“What were you like in High School?” my niece once asked me abruptly. While I was trying to recollect a clear picture of myself through the fog of memories, my sister chimed in, “She would stare up at the ceiling, and daydream…” The truth of the matter is, that time of my life is such a blur that I don’t even remember what I was daydreaming about. But it did sound familiar, that feeling of floating amongst ambiguous clouds. Without a destination. Without the certainty of who I was meant to be. Just floating.
I’ve always envied people with one singular talent. So undeniable to everyone, including themselves, that they have no choice but to pursue it at an early stage. Their gift, whatever that may be, becomes who they are. Who they are becomes the gift. Like Mozart. Like Picasso.
With many interests and a humble ability to be satisfactory in most, I felt pulled in too many directions, or according to most, distractions. I felt embarrassed by my lack of commitment when I was surrounded by so many driven peers, who appeared to know exactly where they wanted to go. And those self-assertive extroverts, swimming on the shores of arrogance, the ones who were loudly articulate about their genius and their source of motivation, were the ones who got noticed and rewarded by the market place.
This creates an incredible burden on the ones who feel the need to wonder and explore priorto personally connecting to an occupation. Under the pressure to conform to the definition of success, they sadly pick the road that is most traveled, convincing themselves that this is their choice. As Sir Ken Robinson warns his readers in his book The Element, “The greatest danger for most of us is not that our aim is too high and we miss it, but that it is too low and we reach it.”
Our culture is too cluttered to hear the people who march to the rhythm of their own drums. Our fast-paced world has no tolerance to wait for you to prove yourself what makes you happy. You need to know. You need to be in unity with the opinions of others. You need to march. Now. If you miss a beat, without anyone even labeling you as one, you automatically feel like a failure. When I look back, I see that this very fear was the reason I chose to study film in college. I convinced everyone, myself in particular, that this was what I was meant to do. With panic, I mistook my choice of escapism – film – as a calling.
Yet the fact is that some of us take a longer time to hear our true calling that usually comes to us in whispers. Even if we hear it through the noise of our egotistical world, some of us need the space to experiment and allow ourselves the time to learn, in order to truly understand and master it. Like the beautiful Louise Bourgeois who wasn’t celebrated until her seventies when she created the sculpture Maman. Or Mark Twain who wrote his first known piece,Tom Sawyer at age 41, followed by his most loved work Huckleberry Finn at age 49. One of my favorite directors Ang Lee was 38 when he made his first commercially successful film.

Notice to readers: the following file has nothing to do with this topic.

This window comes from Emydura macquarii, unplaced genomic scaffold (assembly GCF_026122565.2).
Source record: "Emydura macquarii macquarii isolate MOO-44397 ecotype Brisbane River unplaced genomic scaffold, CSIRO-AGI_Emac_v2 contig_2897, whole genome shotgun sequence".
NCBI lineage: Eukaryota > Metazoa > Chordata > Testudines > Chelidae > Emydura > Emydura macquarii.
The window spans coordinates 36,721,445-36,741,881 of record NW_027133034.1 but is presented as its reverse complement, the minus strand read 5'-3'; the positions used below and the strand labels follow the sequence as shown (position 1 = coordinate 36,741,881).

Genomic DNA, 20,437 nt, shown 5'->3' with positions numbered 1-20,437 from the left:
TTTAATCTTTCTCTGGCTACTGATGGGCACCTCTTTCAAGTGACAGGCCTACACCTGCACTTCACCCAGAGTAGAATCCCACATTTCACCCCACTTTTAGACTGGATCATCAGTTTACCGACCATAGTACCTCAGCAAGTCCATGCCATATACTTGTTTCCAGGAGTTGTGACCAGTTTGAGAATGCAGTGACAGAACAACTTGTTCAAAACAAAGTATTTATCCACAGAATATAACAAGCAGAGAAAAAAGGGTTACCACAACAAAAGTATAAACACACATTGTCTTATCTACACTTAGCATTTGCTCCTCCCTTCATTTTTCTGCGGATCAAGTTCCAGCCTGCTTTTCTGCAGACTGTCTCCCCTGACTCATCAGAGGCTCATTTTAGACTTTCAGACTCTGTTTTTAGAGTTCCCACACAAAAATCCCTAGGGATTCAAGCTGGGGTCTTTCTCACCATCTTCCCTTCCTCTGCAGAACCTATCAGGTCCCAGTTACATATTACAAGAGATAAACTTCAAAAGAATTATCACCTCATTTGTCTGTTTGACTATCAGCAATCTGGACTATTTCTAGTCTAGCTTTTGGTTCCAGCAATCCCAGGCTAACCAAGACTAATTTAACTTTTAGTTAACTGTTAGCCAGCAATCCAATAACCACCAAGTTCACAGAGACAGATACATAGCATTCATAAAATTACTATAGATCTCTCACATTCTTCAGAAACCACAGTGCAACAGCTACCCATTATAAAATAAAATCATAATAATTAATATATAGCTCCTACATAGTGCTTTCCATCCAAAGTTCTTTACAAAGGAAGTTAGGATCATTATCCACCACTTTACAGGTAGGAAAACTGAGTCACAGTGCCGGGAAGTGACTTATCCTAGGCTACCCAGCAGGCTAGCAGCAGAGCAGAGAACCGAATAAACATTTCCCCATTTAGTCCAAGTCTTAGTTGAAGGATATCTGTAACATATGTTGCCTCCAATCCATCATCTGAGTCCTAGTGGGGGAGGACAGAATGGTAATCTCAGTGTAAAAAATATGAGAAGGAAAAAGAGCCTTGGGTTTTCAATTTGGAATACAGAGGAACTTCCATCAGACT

“On the road to self achievement, the late bloomer will resemble a failure: while the late bloomer is revising and despairing and changing course and slashing canvases to ribbons after months or years, what he or she produces will look like the kind of thing produced by the artist who will never bloom at all. Prodigies are easy. They advertise their genius from the get-go. Late bloomers are hard. They require forbearance and blind faith.”
Seeking amidst trials-and errors, without knowing exactly what we are looking for, blind faith in the face of time is the most challenging thing of all. This is why Gladwell continues to argue that “If you are the type of creative mind that starts without a plan, and has to experiment and learn by doing, you need someone to see you through the long and difficult time it takes for your art to reach its true level.”
OK. But what if you are not lucky enough to have someone to pull you out of the well of self-doubt? What becomes of you when you have no one to remind you that your instinct is your flashlight in the dark, and that following your dream makes you not a “loser” but a knight? Simple. You must be your own flashlight, your very own guardian!
Most of my adult life, I felt like I was always doing something wrong and that I never achieved anything, even if that may not be true. Conveniently blaming my parents and teachers, I screamed at the Gods with despair and fury for never giving me a figure of guidance to help me come into fruition. I craved the love and care of a protector to help me ripen when in fact, the protector I was looking for was within me all along.
Easily misinterpreted as a waste of time, I now realize that when I was staring up at the ceiling and daydreaming, I was actually fermenting. All the success from the rises and the lessons from the falls were necessary components of a long process to bring me where I am today… to the awareness and acceptance, that I am a late bloomer. If we don’t make peace with our own uniqueness, who else will on our behalf?
Susan Cain, the author of Quiet, which studies introverts in the world of extroverts, reassures us that, “Everyone shines given the right lighting. For some, it’s the broadway spotlight, for others, a lamplit desk.”
With the same sentiment, if you know a late bloomer, remember that your love and patience will provide the right lighting for them to shine. If you are a late bloomer, no matter how long and intricate, instead of comparing your route to others, make peace with your own journey. I promise that once you start enjoying the ride, the universe will rise to greet you.